We can consider more in detail the issue of air quality in India. It’s now common knowledge that Delhi grabs the topmost stop on the list of most polluted cities in the world. While conditions worsen, the market for air purifiers is booming, with all those who can afford it willing to alleviate the effects of inhaling toxic air to whatever extent they can. This is like fixing the broken window.
Many governments have given subsidies on diesel since farmers largely rely on the fuel for cultivation. Due to irregular and unreliable power supply, many amongst the rich have resorted to relying entirely on generators for electricity – generators that run on subsidized diesel, the burning of which greatly contributes to air pollution. To counter this, air purifiers are bought. Here too, a broken window is being fixed.
Why aren’t sufficient efforts and government funds being directed towards tackling the fundamental issues that necessitate immediate action?
Earlier this summer, the Delhi government put forth a plan to offer free bus and metro rides to all women – a proposition that was probably made keeping in mind the state elections scheduled for 2020. The government had its reasons for suggesting this policy (which is still being debated) and was planning to spend around 1,200 crore rupees on this annually. However, why offer free rides to citizens when the very buses that they are meant to make use of are rapidly dropping in numbers?
In 2001, the NCR had around 3200 DTC buses running in its system. Under Sheila Dixit’s governance, massive investment was made, bringing this number up to around 6200 by 2011 – the highest ever seen. By the time the AAP government took over, around 5400 buses were still in use. Every year, around 500 buses become obsolete, and naturally require replacement. However, in the past 7-8 years, not a single bus has been replaced. By 2017-18, the number of buses plying had once again fallen to around 3800.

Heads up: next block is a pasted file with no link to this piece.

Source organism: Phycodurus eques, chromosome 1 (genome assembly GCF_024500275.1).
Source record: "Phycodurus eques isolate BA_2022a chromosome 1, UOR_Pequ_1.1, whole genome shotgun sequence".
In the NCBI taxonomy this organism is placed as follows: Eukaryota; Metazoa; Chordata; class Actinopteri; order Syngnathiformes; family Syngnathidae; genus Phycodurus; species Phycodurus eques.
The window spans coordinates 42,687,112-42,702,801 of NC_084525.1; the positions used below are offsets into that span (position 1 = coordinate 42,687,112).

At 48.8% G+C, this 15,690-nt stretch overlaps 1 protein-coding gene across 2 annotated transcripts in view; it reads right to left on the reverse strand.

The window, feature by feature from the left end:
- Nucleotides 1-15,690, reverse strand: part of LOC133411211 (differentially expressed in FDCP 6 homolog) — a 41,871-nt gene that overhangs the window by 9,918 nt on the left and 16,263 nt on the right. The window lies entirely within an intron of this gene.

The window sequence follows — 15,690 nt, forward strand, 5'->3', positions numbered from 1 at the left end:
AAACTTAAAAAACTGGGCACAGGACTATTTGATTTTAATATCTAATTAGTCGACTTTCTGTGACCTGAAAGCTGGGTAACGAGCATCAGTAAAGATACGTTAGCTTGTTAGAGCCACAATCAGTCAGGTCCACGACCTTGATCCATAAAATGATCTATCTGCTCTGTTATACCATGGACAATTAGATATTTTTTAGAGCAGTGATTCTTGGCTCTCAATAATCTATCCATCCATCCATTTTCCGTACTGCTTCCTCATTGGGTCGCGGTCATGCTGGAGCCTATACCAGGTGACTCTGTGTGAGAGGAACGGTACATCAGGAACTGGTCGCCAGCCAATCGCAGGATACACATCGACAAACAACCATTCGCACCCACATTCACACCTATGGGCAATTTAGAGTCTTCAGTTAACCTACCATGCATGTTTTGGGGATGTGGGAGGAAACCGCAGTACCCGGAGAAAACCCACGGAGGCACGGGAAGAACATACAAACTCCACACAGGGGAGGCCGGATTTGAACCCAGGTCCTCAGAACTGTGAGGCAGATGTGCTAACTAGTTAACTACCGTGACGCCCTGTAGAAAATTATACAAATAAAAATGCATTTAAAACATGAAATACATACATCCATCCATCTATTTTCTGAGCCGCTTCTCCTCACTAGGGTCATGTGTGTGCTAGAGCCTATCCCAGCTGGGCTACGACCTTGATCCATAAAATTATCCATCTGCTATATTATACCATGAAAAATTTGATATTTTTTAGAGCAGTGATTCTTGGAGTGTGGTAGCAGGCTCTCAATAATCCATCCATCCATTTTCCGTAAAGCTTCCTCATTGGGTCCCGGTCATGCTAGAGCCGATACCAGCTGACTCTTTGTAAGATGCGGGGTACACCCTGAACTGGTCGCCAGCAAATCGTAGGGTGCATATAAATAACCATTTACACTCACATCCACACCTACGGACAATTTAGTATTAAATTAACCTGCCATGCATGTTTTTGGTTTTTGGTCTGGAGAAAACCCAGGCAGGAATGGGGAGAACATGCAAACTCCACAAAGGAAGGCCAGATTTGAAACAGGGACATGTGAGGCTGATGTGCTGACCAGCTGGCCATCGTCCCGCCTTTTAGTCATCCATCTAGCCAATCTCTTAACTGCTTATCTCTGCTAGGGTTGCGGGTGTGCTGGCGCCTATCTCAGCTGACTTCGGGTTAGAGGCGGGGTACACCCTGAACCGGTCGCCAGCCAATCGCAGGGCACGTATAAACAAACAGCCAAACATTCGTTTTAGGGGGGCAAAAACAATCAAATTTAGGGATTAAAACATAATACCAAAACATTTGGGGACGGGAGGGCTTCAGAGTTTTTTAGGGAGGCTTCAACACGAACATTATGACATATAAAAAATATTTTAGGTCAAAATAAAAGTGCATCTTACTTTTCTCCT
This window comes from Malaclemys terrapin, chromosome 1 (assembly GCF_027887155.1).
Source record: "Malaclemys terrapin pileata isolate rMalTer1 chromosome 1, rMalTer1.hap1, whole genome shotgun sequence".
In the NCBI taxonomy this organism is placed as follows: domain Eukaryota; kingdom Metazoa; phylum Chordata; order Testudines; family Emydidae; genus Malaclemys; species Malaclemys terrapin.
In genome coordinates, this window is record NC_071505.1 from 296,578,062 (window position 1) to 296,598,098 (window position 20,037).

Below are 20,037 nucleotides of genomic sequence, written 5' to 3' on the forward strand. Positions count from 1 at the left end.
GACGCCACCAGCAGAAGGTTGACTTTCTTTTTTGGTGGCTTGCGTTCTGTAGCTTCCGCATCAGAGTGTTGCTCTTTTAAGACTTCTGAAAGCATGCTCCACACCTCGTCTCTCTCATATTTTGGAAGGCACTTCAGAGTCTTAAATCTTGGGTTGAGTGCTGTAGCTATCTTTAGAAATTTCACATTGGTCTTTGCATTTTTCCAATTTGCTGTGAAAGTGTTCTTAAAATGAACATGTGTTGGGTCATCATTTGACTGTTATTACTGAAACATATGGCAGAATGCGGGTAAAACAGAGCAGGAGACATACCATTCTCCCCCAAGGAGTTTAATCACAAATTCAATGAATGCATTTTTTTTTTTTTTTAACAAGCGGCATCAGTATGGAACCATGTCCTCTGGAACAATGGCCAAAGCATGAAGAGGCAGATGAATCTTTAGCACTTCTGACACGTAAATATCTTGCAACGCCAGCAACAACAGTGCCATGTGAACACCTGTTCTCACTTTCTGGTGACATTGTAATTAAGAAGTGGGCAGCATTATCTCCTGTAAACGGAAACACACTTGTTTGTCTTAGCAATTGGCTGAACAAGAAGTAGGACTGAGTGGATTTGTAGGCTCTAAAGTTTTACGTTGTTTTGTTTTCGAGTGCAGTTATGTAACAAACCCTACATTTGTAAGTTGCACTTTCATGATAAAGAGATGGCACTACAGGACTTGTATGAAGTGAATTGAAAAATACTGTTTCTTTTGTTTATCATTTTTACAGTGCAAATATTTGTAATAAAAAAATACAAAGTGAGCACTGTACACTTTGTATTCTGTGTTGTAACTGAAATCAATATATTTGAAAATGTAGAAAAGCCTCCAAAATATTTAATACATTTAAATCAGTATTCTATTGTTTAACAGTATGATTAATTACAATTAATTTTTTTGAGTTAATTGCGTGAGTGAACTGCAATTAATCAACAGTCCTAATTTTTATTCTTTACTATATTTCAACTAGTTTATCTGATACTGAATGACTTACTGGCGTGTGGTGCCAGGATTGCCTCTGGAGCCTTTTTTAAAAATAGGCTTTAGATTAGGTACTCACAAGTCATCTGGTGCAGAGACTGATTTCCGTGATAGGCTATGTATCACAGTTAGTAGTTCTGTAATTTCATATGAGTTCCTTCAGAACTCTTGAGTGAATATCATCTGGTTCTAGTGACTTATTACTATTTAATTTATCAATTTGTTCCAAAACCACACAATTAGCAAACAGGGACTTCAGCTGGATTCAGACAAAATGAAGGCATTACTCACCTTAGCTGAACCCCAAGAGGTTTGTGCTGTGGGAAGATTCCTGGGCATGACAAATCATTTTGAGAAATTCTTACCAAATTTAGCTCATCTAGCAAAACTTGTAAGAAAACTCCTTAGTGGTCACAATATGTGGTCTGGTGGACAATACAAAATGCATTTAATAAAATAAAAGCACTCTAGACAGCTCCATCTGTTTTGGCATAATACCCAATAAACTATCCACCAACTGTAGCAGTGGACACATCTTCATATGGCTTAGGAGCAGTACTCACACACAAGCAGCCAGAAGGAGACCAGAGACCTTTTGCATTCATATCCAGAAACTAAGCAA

When at its peak during the last few years of Dixit’s tenure, DTC buses used to ferry around 46 lakh commuters daily – a number which had dropped to around 27 lakh by 2017-18, despite the constant growth of Delhi’s population.
According to a report by the Environment Pollution Prevention and Control Authority of Delhi, an estimated 11,000 buses are needed in Delhi to meet the demand of its population. Yet, no net additions have been made to the fleet of DTC buses, which now stands at around a mere 3500 in number. Instead, 1,200 crore was going to be spent on bus rides that aren’t even available. One should also note that the same 1,200 crore can be used to purchase around 1000 new buses every year.
While this is probably the nature of governance and policy-making that has been in place for years, questions should be raised on the kind of decisions that our governments and leaders are taking with regards to our tax money and our lives. First, let’s demand better air, better public transport and better budget allocation. Let’s try and keep the window intact, before we run to fix it.
By Padmini Prasad